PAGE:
“It was 1985 and the known world went through a sexual reality shift. That strange new disease that kills fags killed a movie star and turned aids into AIDS. The media alone—so many shots of dying men, so few answers. I was just as shocked as the public, and just as ignorant. Before then, AIDS was a whisper in the dark.”
So says the main character in my novel Walt Loves the Bearcat, and so went my life on July 25, 1985, the day the world was introduced to HIV/AIDS in the form of a closeted homosexual actor named Rock Hudson.
A day that stunned America.
For many, some silent, some vocal, it was a day of confirmation of God’s wrath on gays, literal condemnation and punishment for All Things Gay.
Sure, eventually there were some “innocent victims,” like babies and Ryan White, but people feared AIDS like Americans feared Muslims on September 12, 2001, a very threat to society’s fabric. Albeit, the gay/disease thing was thankfully in the process of being resolved.
It’s about time we had a modern day miracle of Biblical proportions, eh?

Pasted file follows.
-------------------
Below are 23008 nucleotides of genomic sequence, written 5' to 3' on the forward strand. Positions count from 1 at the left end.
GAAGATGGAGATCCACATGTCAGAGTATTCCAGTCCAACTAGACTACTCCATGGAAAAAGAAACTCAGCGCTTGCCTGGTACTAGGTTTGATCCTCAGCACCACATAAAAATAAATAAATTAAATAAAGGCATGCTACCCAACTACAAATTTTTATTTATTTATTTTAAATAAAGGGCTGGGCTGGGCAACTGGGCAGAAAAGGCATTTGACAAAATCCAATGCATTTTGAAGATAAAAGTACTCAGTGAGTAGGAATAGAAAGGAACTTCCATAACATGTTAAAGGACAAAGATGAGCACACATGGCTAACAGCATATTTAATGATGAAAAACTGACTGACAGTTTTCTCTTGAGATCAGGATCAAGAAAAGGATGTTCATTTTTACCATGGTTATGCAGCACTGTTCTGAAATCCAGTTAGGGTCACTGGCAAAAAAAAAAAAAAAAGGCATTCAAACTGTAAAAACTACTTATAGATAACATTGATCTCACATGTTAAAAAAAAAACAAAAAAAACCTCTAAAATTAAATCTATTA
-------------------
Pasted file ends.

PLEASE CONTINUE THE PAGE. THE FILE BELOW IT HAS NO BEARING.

That was the mood the day Rock Hudson made his announcement, and the day after that, and the weeks and the months, and years, more or less, in spurts and waves, but always laced with fear, a fearful mood that officially ended … When again?
Television told me I had AIDS the day Rock Hudson told television he had AIDS. Based on the coverage, I put together my own recent history and symptoms and sure enough, they matched what the expert doctors were telling the world on the world news nightly.
Television also told me I was going to die in 12-18 months. There was no other credible reality. No other sense to make of any of this. I was 23 years old, having graduated from UCLA a month earlier, where I was a cheerleader from 83-85 (prior to that I was a yell leader for USC from 80-82).